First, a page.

Angela Hunt has lived in the same apartment complex in Fort Worth for the last eight years and has never been late on rent. She owns a small transportation service and had even managed to put some money into savings when her business was doing well. But next month, when her lease renews, her rent is set to increase by $230 to $1,440 a month. She’s no longer sure if she can afford it.
In the past few weeks, most of Hunt’s clients—hotels shuttling passengers to the airport, nursing homes that need to get clients to appointments—have canceled their contracts as the pandemic forces millions of Americans to stay at home as much as possible. The only one of Hunt’s vehicles that has seen any business is the hearse she owns. But even that has been a hard sell in the past few weeks: funeral homes have been advised to limit any memorials that would draw more than a handful of people. “My income is probably down 80 to 90 percent,” Hunt says. “I’m living off my savings and my trust in God. At the end of the day, will I be the one getting evicted from my apartment?”
As the state comptroller forecasts that the unemployment rate in Texas will soon hit 9 percent, housing advocates across the state expect to see a parallel increase in eviction cases as well. The federal government has placed a four-month moratorium on evictions from certain properties backed by federal mortgages, protecting 28 percent of renters nationally, according to the Urban Institute. The Texas Supreme Court has also temporarily halted eviction proceedings across the state until April 30. Dallas County has extended that moratorium through May 18; in Austin, a city council ordinance gives renters sixty additional days to come up with April rent before landlords can post a notice to vacate, which is the first step in filing an eviction.
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But when those ordinances expire, eviction courts might go back to business as usual. And for Texans who live paycheck to paycheck, paying rent in a few months might still be tough. The state has the highest number of minimum wage workers in the nation, and 15 percent of residents live at or below the poverty line. In February, before layoffs associated with the coronavirus, a Texas Lyceum poll found that 64 percent of the state’s renters said it’s difficult to find affordable housing in Texas.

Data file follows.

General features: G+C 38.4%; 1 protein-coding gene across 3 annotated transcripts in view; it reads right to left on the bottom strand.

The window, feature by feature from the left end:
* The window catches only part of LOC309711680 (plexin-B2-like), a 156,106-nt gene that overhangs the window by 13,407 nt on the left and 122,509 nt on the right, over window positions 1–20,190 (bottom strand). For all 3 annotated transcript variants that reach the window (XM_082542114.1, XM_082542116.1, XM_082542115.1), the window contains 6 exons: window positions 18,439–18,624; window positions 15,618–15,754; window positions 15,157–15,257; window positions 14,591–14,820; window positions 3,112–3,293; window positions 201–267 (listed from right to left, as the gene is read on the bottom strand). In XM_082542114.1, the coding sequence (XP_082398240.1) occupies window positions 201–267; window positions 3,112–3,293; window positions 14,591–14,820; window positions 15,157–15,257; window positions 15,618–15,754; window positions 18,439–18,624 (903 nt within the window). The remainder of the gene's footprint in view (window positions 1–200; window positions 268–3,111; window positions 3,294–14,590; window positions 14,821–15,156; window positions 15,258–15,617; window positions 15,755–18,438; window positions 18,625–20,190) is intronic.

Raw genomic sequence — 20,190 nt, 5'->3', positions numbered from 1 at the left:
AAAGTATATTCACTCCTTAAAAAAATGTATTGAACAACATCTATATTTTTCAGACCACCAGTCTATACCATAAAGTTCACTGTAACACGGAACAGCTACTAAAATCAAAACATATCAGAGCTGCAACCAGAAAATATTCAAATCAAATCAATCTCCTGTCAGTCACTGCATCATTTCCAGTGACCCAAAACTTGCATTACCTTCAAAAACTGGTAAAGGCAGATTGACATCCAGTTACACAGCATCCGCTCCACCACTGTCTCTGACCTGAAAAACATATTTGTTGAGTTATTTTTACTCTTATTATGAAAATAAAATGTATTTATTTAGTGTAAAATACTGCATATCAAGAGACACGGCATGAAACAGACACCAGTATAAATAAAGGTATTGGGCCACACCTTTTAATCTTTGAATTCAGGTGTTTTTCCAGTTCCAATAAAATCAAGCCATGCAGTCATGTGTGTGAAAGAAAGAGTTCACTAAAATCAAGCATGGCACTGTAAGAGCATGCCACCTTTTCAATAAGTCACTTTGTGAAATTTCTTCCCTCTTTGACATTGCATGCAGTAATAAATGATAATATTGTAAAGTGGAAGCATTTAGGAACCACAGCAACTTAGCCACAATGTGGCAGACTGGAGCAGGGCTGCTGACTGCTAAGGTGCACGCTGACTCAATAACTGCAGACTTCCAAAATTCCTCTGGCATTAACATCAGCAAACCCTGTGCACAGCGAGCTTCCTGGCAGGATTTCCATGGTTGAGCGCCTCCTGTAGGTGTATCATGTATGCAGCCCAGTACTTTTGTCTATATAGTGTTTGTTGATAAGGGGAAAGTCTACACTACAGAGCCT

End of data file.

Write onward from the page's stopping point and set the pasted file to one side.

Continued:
The $2 trillion federal stimulus bill that passed at the end of March is expected to put more money in the hands of Americans, but it’s not nearly enough to make up for the loss in regular income. After Octavia, a Dallas-area mom, was laid off from her job at Planet Fitness, she was able to pay her $880 rent bill in April only with the help of last year’s tax refund. (Octavia asked to be identified only by her first name.) “For May 1st, I don’t know,” she tells me: she’s struggling to find available service jobs and facing difficulties in applying for unemployment benefits. “It’s impossible to get applications started for unemployment because there are so many issues with their phones and website—it’s like a joke. I keep hearing, ‘Oh, just apply for this money,’ but so is everyone else.”
Nearly 300,000 Texans applied for unemployment through the end of March, overwhelming the Texas Workforce Commission’s capacity. While Octavia’s rent is considered cheap for the area, it won’t be easy for her to come up with the money if her unemployment claim doesn’t come through by the first of next month.
“It’s a bottleneck that will explode,” says Nelson Mock, an attorney at Texas RioGrande Legal Aid who represents low-income tenants. In the past few weeks, TRLA has seen an increase in the number of unemployment-related housing issues brought to their offices, beyond their ability to take on cases. “This, I strongly suspect, is just the beginning.”
Texas lacks strong tenant laws that would protect renters in precarious situations under normal circumstances. The state has no regulations on fees that landlords can add on to base rent, nor an upper limit on security deposits. But the pandemic has made the dearth of protections even more apparent. While many states offer tenants the “opportunity to cure”—the ability to pay rent as late as thirty days in some places and not face an eviction notice—Texas offers no such protection to millions of renters.